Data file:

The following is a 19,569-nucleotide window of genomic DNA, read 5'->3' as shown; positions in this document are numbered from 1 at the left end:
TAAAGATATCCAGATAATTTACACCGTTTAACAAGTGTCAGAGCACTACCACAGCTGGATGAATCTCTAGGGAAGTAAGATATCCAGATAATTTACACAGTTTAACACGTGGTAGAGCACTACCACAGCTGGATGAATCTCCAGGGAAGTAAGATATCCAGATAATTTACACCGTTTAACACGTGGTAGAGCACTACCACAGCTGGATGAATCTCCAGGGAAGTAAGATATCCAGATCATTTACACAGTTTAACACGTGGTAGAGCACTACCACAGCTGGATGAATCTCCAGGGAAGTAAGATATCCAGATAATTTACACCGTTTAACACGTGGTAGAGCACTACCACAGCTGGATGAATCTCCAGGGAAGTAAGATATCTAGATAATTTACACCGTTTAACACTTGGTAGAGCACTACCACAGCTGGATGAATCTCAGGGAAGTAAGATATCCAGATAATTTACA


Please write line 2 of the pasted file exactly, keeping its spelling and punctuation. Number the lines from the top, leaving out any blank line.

TAAAGATATCCAGATAATTTACACCGTTTAACAAGTGTCAGAGCACTACCACAGCTGGATGAATCTCTAGGGAAGTAAGATATCCAGATAATTTACACAGTTTAACACGTGGTAGAGCACTACCACAGCTGGATGAATCTCCAGGGAAGTAAGATATCCAGATAATTTACACCGTTTAACACGTGGTAGAGCACTACCACAGCTGGATGAATCTCCAGGGAAGTAAGATATCCAGATCATTTACACAGTTTAACACGTGGTAGAGCACTACCACAGCTGGATGAATCTCCAGGGAAGTAAGATATCCAGATAATTTACACCGTTTAACACGTGGTAGAGCACTACCACAGCTGGATGAATCTCCAGGGAAGTAAGATATCTAGATAATTTACACCGTTTAACACTTGGTAGAGCACTACCACAGCTGGATGAATCTCAGGGAAGTAAGATATCCAGATAATTTACA